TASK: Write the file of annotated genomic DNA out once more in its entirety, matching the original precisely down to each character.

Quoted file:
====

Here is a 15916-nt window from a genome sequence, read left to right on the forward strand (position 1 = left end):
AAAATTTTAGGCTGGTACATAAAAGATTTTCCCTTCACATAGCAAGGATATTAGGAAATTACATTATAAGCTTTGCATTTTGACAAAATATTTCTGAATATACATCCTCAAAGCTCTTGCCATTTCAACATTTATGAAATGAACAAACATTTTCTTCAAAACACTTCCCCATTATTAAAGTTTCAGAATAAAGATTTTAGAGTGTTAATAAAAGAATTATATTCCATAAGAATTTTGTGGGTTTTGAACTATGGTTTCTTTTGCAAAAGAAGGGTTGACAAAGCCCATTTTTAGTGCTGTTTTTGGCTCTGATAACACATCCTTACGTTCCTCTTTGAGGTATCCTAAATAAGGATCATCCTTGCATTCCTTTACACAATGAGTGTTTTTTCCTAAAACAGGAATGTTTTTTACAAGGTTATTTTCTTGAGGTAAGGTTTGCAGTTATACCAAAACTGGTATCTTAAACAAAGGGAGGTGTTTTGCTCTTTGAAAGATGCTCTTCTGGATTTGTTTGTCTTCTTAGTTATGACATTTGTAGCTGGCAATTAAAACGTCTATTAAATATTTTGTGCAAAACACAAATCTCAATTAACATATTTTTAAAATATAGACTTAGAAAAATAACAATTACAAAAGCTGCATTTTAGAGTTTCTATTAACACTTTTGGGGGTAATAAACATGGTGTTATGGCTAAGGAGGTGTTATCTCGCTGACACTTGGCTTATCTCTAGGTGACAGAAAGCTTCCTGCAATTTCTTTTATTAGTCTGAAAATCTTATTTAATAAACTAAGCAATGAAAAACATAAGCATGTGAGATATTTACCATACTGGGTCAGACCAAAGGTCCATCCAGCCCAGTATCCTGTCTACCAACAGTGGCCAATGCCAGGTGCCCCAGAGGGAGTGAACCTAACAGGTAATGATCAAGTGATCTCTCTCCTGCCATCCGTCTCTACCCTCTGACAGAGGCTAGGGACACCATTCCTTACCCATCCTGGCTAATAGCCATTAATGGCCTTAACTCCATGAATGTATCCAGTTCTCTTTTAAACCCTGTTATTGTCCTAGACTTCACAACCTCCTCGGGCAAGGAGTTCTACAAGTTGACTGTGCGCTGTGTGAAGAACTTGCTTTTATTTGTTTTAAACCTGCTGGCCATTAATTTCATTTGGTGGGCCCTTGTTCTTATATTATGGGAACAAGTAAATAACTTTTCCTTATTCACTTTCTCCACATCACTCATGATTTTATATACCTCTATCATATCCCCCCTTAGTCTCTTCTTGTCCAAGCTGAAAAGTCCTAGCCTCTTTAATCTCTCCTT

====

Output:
Here is a 15916-nt window from a genome sequence, read left to right on the forward strand (position 1 = left end):
AAAATTTTAGGCTGGTACATAAAAGATTTTCCCTTCACATAGCAAGGATATTAGGAAATTACATTATAAGCTTTGCATTTTGACAAAATATTTCTGAATATACATCCTCAAAGCTCTTGCCATTTCAACATTTATGAAATGAACAAACATTTTCTTCAAAACACTTCCCCATTATTAAAGTTTCAGAATAAAGATTTTAGAGTGTTAATAAAAGAATTATATTCCATAAGAATTTTGTGGGTTTTGAACTATGGTTTCTTTTGCAAAAGAAGGGTTGACAAAGCCCATTTTTAGTGCTGTTTTTGGCTCTGATAACACATCCTTACGTTCCTCTTTGAGGTATCCTAAATAAGGATCATCCTTGCATTCCTTTACACAATGAGTGTTTTTTCCTAAAACAGGAATGTTTTTTACAAGGTTATTTTCTTGAGGTAAGGTTTGCAGTTATACCAAAACTGGTATCTTAAACAAAGGGAGGTGTTTTGCTCTTTGAAAGATGCTCTTCTGGATTTGTTTGTCTTCTTAGTTATGACATTTGTAGCTGGCAATTAAAACGTCTATTAAATATTTTGTGCAAAACACAAATCTCAATTAACATATTTTTAAAATATAGACTTAGAAAAATAACAATTACAAAAGCTGCATTTTAGAGTTTCTATTAACACTTTTGGGGGTAATAAACATGGTGTTATGGCTAAGGAGGTGTTATCTCGCTGACACTTGGCTTATCTCTAGGTGACAGAAAGCTTCCTGCAATTTCTTTTATTAGTCTGAAAATCTTATTTAATAAACTAAGCAATGAAAAACATAAGCATGTGAGATATTTACCATACTGGGTCAGACCAAAGGTCCATCCAGCCCAGTATCCTGTCTACCAACAGTGGCCAATGCCAGGTGCCCCAGAGGGAGTGAACCTAACAGGTAATGATCAAGTGATCTCTCTCCTGCCATCCGTCTCTACCCTCTGACAGAGGCTAGGGACACCATTCCTTACCCATCCTGGCTAATAGCCATTAATGGCCTTAACTCCATGAATGTATCCAGTTCTCTTTTAAACCCTGTTATTGTCCTAGACTTCACAACCTCCTCGGGCAAGGAGTTCTACAAGTTGACTGTGCGCTGTGTGAAGAACTTGCTTTTATTTGTTTTAAACCTGCTGGCCATTAATTTCATTTGGTGGGCCCTTGTTCTTATATTATGGGAACAAGTAAATAACTTTTCCTTATTCACTTTCTCCACATCACTCATGATTTTATATACCTCTATCATATCCCCCCTTAGTCTCTTCTTGTCCAAGCTGAAAAGTCCTAGCCTCTTTAATCTCTCCTT